And ND does, in fact, give a blitz look.
So Leinart audibles and changes the pass protection; he actually keeps both Reggie and Dominique Byrd in to block, and for reasons I don’t understand, Byrd looks inside where no help seems to be needed and leaves Reggie one-on-one with a blitzing linebacker on the outside. That doesn’t seem to be ideal, although Reggie handles his assignment like a champ.
But why was the look ND gave pre-snap a look that made the fade to Jarrett the right choice? You have Jarrett split to the left side, the short side of the field, with a corner in his face and Tom Zbikowski over the top just outside of the hash. How does Leinart know that Tom Z won’t stay over the top and play the fade? There are no other receivers to that side, and I can’t imagine Tom Z is given responsibility to handle Reggie if Reggie runs a short route. (He’s 12 yards back, and if Tom Z is one-on-one with Reggie with that much space, ND is in trouble.) If Tom Z stays over the top to help the corner on his side, Leinart’s decision seems terrible – essentially throwing the fade into a man under, 2-deep on that side. Even without safety help, the fade isn’t exactly high percentage there. So what is Matty L seeing that I’m not seeing?
I have a nomination to make: Kevin Kelley, the coach at Pulaski Academy in Arkansas, for special teams coordinator. Most of you have probably heard of him; he’s the guy who almost never punts and virtually always attempts on-side kicks. He’s heavy into analytics and challenging conventional football wisdom.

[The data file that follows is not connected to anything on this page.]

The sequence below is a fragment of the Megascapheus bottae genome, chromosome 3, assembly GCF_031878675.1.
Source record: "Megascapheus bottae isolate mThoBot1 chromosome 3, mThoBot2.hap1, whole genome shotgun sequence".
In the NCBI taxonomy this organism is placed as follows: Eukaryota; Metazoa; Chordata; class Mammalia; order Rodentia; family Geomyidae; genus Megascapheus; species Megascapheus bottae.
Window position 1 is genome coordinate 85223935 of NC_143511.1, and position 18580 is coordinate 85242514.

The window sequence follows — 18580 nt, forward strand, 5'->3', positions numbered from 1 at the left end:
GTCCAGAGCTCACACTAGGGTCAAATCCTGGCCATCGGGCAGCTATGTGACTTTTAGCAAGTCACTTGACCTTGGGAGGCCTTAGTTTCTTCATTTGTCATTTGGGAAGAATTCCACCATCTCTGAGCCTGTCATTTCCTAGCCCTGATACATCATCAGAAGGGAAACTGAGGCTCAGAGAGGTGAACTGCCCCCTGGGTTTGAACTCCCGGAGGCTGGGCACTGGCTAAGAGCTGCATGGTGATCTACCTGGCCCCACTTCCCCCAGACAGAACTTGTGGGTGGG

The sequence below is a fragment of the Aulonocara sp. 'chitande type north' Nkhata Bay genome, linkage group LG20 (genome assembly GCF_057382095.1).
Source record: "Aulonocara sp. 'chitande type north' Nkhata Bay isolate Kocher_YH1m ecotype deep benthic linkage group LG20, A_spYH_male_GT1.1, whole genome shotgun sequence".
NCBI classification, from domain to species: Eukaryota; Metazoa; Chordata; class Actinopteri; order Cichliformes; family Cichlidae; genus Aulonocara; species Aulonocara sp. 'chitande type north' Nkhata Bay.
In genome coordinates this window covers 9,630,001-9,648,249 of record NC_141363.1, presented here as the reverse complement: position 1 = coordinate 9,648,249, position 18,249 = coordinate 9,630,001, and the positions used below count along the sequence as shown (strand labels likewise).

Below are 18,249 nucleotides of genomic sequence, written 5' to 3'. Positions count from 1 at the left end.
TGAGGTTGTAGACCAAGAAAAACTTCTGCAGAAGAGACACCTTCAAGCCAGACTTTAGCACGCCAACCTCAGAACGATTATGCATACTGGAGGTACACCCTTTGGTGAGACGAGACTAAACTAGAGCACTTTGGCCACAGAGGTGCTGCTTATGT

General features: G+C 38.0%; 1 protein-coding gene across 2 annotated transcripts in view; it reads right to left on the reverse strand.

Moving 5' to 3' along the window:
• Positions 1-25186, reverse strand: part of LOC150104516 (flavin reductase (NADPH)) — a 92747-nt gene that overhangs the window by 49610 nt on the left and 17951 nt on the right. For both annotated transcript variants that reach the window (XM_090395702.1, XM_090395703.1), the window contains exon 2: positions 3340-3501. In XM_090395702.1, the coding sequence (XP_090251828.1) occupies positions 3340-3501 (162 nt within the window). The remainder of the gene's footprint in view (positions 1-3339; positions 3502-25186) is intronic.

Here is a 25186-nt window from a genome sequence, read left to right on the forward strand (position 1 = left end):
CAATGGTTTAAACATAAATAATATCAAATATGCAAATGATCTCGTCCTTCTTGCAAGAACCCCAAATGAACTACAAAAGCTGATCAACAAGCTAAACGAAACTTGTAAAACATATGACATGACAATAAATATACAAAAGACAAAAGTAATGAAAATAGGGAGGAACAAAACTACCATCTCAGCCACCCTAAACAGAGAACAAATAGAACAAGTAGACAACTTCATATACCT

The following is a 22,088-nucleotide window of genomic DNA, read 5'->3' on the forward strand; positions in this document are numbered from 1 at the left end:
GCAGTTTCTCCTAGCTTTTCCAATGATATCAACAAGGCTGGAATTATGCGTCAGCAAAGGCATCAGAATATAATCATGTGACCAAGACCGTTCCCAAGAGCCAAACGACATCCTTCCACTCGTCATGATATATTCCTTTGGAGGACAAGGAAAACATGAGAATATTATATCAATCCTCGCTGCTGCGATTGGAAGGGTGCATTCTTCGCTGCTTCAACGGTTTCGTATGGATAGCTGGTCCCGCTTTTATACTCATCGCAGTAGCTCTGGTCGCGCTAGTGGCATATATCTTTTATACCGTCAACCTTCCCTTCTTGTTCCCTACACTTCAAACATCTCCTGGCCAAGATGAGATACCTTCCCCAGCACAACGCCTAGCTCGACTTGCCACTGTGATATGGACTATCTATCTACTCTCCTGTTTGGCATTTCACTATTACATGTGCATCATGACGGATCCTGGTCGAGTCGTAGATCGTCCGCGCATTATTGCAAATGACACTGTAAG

I know, you’re saying this is too outside-the-box for major college football. Maybe. And I’m not suggesting that USC should adopt Kelley’s approach wholesale. But we’ve already abandoned traditional, Trojan football for the Air Raid, and I’m not convinced that the current staff is exactly neck-deep in innovative thinking. He might be a nice addition.
Besides, is Kelley’s approach any more radical than Baxter’s practice of only sending 10 men on the field? We’re experimenting already, from my perspective.
Trojan Game of the Past
October 2, 2005
USC at Arizona State
For the second week in a row, the top-ranked Trojans played a horrific first half and found their winning streak at risk, trailing 21-3 at the half to 14th ranked ASU. Leinart had taken a shot in the first half and didn’t really look like himself for much of the game (though his numbers weren’t terrible). So in the second half, USC just brutalized ASU on the ground, rushing for almost 300 yards in the second half alone. LenDale finished with 197 yards rushing on 19 carries with 2 TD’s; Reggie finished with 158 on 17 carries and 2 TD’s as well. ASU rushed for only 68 yards on 32 carries. The Trojans kept their winning streak alive by outscoring ASU 35-7 in the second half.
That was old-school Trojan football. Absolute, physical dominance over a ranked team at their place.
Above, where I said I miss the wheel route … yeah, forget that. I don’t care about the wheel route anymore. This is what I really miss.